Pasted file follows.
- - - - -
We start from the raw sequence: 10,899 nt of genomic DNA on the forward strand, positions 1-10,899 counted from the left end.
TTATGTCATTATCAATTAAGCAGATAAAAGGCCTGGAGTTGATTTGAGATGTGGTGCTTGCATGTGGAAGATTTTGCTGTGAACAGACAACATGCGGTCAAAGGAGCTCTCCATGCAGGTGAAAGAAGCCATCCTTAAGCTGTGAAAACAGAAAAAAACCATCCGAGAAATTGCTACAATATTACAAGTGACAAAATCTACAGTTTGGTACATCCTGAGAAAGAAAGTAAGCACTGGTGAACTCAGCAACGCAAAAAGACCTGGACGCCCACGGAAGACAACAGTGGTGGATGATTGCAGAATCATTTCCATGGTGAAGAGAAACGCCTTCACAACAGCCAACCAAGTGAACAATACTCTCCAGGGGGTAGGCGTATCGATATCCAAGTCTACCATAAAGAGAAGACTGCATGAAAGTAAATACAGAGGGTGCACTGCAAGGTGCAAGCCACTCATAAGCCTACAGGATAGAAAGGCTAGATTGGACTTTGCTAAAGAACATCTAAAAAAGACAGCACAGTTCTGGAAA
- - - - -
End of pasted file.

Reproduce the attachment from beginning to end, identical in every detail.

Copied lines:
We start from the raw sequence: 10,899 nt of genomic DNA on the forward strand, positions 1-10,899 counted from the left end.
TTATGTCATTATCAATTAAGCAGATAAAAGGCCTGGAGTTGATTTGAGATGTGGTGCTTGCATGTGGAAGATTTTGCTGTGAACAGACAACATGCGGTCAAAGGAGCTCTCCATGCAGGTGAAAGAAGCCATCCTTAAGCTGTGAAAACAGAAAAAAACCATCCGAGAAATTGCTACAATATTACAAGTGACAAAATCTACAGTTTGGTACATCCTGAGAAAGAAAGTAAGCACTGGTGAACTCAGCAACGCAAAAAGACCTGGACGCCCACGGAAGACAACAGTGGTGGATGATTGCAGAATCATTTCCATGGTGAAGAGAAACGCCTTCACAACAGCCAACCAAGTGAACAATACTCTCCAGGGGGTAGGCGTATCGATATCCAAGTCTACCATAAAGAGAAGACTGCATGAAAGTAAATACAGAGGGTGCACTGCAAGGTGCAAGCCACTCATAAGCCTACAGGATAGAAAGGCTAGATTGGACTTTGCTAAAGAACATCTAAAAAAGACAGCACAGTTCTGGAAA